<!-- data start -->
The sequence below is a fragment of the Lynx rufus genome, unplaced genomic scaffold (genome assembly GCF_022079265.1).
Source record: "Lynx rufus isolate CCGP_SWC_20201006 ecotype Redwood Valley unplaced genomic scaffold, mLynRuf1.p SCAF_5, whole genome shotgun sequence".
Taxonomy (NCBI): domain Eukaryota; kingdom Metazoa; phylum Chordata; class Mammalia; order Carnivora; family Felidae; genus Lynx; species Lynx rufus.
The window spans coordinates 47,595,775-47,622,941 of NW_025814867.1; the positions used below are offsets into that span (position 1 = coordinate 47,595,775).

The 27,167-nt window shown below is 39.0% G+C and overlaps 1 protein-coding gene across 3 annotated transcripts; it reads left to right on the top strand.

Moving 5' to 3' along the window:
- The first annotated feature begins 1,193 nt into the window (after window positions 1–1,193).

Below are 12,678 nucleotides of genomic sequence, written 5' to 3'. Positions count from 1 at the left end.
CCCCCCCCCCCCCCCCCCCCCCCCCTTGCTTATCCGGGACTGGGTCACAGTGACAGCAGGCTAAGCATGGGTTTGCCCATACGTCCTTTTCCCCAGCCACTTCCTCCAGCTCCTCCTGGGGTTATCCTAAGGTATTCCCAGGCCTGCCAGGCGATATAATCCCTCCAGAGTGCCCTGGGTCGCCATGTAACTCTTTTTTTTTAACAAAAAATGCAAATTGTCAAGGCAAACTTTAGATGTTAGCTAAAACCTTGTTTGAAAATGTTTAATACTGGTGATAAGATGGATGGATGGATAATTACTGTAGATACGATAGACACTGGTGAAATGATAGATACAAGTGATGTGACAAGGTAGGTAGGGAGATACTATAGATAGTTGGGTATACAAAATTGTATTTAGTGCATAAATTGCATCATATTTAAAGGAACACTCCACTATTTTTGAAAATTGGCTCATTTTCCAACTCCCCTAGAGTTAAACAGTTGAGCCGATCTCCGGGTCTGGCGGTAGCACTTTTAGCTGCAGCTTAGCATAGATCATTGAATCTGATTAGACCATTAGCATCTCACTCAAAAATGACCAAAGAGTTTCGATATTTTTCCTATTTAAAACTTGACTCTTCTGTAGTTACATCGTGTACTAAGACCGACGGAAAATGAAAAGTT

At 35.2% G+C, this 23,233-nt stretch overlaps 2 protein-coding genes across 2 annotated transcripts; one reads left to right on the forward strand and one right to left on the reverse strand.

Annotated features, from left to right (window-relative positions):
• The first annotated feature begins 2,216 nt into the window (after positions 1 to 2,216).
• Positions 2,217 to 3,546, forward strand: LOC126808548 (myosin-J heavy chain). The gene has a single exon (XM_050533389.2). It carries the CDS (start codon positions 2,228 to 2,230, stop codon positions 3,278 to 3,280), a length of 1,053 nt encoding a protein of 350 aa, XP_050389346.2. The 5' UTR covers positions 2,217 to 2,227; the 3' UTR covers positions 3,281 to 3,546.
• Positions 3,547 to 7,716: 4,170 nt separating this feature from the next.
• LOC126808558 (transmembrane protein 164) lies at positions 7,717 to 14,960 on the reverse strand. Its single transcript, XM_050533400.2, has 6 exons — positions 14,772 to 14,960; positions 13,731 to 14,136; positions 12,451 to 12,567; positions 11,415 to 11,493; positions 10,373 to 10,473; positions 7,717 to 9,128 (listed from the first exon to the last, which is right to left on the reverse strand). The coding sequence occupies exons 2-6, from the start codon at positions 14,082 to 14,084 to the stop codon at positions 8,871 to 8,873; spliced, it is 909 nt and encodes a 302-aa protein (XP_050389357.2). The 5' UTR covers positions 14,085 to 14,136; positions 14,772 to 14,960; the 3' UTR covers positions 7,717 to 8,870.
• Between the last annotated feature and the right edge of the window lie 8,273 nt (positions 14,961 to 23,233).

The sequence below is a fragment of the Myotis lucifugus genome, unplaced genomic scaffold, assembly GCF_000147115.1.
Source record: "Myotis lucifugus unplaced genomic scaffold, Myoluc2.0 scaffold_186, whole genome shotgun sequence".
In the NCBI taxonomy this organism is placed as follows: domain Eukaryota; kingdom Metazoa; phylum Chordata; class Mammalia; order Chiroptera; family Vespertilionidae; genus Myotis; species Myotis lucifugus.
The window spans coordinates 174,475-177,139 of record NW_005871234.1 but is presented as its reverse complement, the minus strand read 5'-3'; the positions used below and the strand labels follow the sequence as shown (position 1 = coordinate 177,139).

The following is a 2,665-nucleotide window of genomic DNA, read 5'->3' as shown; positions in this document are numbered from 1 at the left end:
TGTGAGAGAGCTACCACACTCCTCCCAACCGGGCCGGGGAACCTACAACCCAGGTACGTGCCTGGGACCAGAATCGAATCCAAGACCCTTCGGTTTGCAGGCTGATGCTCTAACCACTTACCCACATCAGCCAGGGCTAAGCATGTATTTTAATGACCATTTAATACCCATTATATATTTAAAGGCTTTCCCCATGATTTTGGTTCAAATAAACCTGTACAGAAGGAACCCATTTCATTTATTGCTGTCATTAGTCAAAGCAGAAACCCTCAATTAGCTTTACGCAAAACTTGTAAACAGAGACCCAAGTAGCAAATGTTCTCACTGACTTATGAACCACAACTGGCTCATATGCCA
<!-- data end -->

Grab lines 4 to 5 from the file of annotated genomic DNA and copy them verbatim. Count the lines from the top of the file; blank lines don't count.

The window spans coordinates 47,595,775-47,622,941 of NW_025814867.1; the positions used below are offsets into that span (position 1 = coordinate 47,595,775).

The 27,167-nt window shown below is 39.0% G+C and overlaps 1 protein-coding gene across 3 annotated transcripts; it reads left to right on the top strand.